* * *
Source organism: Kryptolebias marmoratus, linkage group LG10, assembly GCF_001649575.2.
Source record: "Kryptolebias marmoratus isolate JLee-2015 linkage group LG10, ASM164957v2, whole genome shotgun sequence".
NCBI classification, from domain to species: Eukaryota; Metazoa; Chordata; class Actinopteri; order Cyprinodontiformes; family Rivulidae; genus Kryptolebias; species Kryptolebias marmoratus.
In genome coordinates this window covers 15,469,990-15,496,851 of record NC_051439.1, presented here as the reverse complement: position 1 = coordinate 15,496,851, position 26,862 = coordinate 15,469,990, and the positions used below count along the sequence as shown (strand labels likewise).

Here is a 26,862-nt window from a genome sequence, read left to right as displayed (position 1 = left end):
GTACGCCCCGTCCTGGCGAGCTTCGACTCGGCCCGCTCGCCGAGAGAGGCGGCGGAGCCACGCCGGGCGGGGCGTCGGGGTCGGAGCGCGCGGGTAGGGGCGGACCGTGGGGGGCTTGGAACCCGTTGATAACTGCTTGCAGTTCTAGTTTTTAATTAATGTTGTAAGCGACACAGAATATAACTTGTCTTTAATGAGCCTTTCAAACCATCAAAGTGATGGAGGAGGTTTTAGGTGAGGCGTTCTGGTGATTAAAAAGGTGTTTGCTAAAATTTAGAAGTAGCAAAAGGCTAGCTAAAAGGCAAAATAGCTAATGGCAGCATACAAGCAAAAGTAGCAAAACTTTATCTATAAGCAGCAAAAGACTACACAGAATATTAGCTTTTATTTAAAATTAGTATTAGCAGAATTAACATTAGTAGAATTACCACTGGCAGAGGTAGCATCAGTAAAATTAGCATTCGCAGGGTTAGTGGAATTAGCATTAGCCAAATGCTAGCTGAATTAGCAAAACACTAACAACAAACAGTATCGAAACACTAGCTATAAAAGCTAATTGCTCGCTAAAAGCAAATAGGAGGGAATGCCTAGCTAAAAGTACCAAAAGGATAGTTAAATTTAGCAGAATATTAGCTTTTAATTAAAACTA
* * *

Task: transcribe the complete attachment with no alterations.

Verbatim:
Source organism: Kryptolebias marmoratus, linkage group LG10, assembly GCF_001649575.2.
Source record: "Kryptolebias marmoratus isolate JLee-2015 linkage group LG10, ASM164957v2, whole genome shotgun sequence".
NCBI classification, from domain to species: Eukaryota; Metazoa; Chordata; class Actinopteri; order Cyprinodontiformes; family Rivulidae; genus Kryptolebias; species Kryptolebias marmoratus.
In genome coordinates this window covers 15,469,990-15,496,851 of record NC_051439.1, presented here as the reverse complement: position 1 = coordinate 15,496,851, position 26,862 = coordinate 15,469,990, and the positions used below count along the sequence as shown (strand labels likewise).

Here is a 26,862-nt window from a genome sequence, read left to right as displayed (position 1 = left end):
GTACGCCCCGTCCTGGCGAGCTTCGACTCGGCCCGCTCGCCGAGAGAGGCGGCGGAGCCACGCCGGGCGGGGCGTCGGGGTCGGAGCGCGCGGGTAGGGGCGGACCGTGGGGGGCTTGGAACCCGTTGATAACTGCTTGCAGTTCTAGTTTTTAATTAATGTTGTAAGCGACACAGAATATAACTTGTCTTTAATGAGCCTTTCAAACCATCAAAGTGATGGAGGAGGTTTTAGGTGAGGCGTTCTGGTGATTAAAAAGGTGTTTGCTAAAATTTAGAAGTAGCAAAAGGCTAGCTAAAAGGCAAAATAGCTAATGGCAGCATACAAGCAAAAGTAGCAAAACTTTATCTATAAGCAGCAAAAGACTACACAGAATATTAGCTTTTATTTAAAATTAGTATTAGCAGAATTAACATTAGTAGAATTACCACTGGCAGAGGTAGCATCAGTAAAATTAGCATTCGCAGGGTTAGTGGAATTAGCATTAGCCAAATGCTAGCTGAATTAGCAAAACACTAACAACAAACAGTATCGAAACACTAGCTATAAAAGCTAATTGCTCGCTAAAAGCAAATAGGAGGGAATGCCTAGCTAAAAGTACCAAAAGGATAGTTAAATTTAGCAGAATATTAGCTTTTAATTAAAACTA